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Companies have long offered discounts to their staff, but as a long as items weren’t sold to them below cost, neither employer nor employee had to count them as taxable benefits. The CRA has issued a more recent tax “folio” indicating that employee discounts are to be considered taxable benefits.Brent Lewin/Bloomberg

The sales clerk who gets a 25-per-cent discount on the shoes sold at her store is facing a new bill: The Canada Revenue Agency has indicated that employee discounts will now be taxed.

Companies have long offered discounts to their staff, but as long as items weren't sold to them below cost, neither employer nor employee had to count them as taxable benefits. The CRA's employer's guide, on the agency's website, said so.

But the CRA has issued a more recent tax "folio" indicating that employee discounts are to be considered taxable benefits, and part of their income.

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It's a reinterpretation that prompted disbelief. "Why would the government want to abandon long-standing practice to start taxing a store employee for a 20-per-cent discount on a pair of jeans?" Retail Council of Canada vice-president Karl Littler said at a hearing of the Commons finance committee on Sept. 27.

For months, employer organizations thought that the interpretation in the new tax folio, which indicate employee discounts are taxable benefits, might simply be a mistake. After all, it contradicted CRA's employer guide, which has been in use for years and remains on the agency's website. The employer guide said employee discounts are "not usually considered a taxable benefit," while the new folio indicates "the value of the discount is generally included in the employee's income."

But a spokesperson for the CRA, Zoltan Csepregi, told The Globe and Mail in an e-mail that it is the new folio that is "correct and represents CRA's interpretation of the law." He said CRA's employers' guide and its websites – which had long indicated that employee discounts don't need to be counted up as taxable benefits – will be updated "to ensure that the practical guidance is consistent with the folio."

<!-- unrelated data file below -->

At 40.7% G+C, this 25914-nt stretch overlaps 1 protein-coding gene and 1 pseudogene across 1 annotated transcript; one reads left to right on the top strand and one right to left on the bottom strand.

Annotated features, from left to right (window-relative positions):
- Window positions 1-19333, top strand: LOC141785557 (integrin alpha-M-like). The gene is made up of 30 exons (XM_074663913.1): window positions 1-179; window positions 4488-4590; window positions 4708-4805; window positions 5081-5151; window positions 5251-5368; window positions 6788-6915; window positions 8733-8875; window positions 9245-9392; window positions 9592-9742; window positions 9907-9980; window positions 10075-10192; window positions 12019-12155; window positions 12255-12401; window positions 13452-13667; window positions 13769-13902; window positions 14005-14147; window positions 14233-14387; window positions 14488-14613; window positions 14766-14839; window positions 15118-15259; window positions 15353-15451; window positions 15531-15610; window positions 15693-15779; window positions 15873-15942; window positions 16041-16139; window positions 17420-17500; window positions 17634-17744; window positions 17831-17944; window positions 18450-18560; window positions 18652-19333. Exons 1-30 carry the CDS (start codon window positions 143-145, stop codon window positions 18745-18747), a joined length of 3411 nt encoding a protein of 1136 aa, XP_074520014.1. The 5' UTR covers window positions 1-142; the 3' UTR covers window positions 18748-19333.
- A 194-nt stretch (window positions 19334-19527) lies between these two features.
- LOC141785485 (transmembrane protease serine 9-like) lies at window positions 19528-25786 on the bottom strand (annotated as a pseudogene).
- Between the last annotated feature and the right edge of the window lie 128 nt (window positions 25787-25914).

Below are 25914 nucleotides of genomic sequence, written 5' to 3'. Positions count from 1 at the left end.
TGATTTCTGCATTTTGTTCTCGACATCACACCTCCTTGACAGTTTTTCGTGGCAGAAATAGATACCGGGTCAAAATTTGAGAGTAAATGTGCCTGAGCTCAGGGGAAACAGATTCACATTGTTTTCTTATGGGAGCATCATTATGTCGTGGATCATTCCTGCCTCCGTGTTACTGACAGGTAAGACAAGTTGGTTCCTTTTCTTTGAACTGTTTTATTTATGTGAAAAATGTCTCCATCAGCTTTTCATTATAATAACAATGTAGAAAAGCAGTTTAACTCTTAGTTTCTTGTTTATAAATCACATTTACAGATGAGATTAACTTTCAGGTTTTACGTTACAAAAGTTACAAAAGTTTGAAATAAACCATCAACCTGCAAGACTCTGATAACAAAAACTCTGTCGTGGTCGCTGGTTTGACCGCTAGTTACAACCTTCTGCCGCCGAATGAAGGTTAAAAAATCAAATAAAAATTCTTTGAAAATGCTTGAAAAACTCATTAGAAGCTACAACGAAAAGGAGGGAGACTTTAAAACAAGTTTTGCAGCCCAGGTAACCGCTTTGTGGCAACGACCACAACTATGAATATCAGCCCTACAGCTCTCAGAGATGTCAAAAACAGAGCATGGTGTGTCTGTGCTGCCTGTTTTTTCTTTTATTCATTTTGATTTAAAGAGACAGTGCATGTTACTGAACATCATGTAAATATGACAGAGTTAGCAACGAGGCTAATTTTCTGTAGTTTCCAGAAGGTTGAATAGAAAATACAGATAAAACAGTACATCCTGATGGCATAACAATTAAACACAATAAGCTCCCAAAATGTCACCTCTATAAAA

At a time when the Liberal government is facing controversy over changes to the taxation of small business, arguing that they are closing loopholes for the affluent to be fair to the middle class, starting to tax employee discounts seems to clash with the political message.

Employers discounts typically add up to relatively small sums for the individual who receives them, and they tend to be in jobs that pay relatively modest wages. Mr. Littler told the Commons committee the rule change would affect many of the country's two million retail-sector employees, and possibly hundreds of thousands in other sectors.

For employers, he warned, it could mean an "administrative nightmare." If employee discounts are taxable benefits, then presumably employers would be expected to track them, and tally their value each time an employee buys a discounted item, recording the annual total on their T4 – perhaps encouraging them to drop the discounts to avoid the hassle.

"I can't help but shake my head at this one, to be honest with you," Liberal MP Wayne Easter, chair of the Commons finance committee meeting, told Mr. Littler at the hearing.

The Canada Revenue Agency said in a statement e-mailed to The Globe that they don't expect the change in their interpretation to bring about a significant change in the number of employee discounts that are reported as taxable benefits. They pointed to an exception that stipulates that if an employer has a sale where "that same discount is also available to the general public," then the employee discount won't be considered taxable income.

But employers' groups say that that seems like a narrow loophole, and they are confused that the CRA seems to be suggesting it can be applied to most employee discounts. Rachel de Grace of the Canadian Payroll Association, an employers' organization that deals with payroll matters, said it's not clear how CRA expects the new policy to be applied.

Mr. Easter, the chair of the Commons finance committee, said he thinks the CRA should reconsider its new approach. "They had better," he said in an interview.

He said it appears that the political level of government – cabinet ministers and their political staff – were not aware that officials in the department had changed the interpretation of the law.

Most of the people who benefit from employee discounts are not high-income earners, he said.

"And how are you going to track something like that?" he said. "C'mon. Let's have a little common sense."

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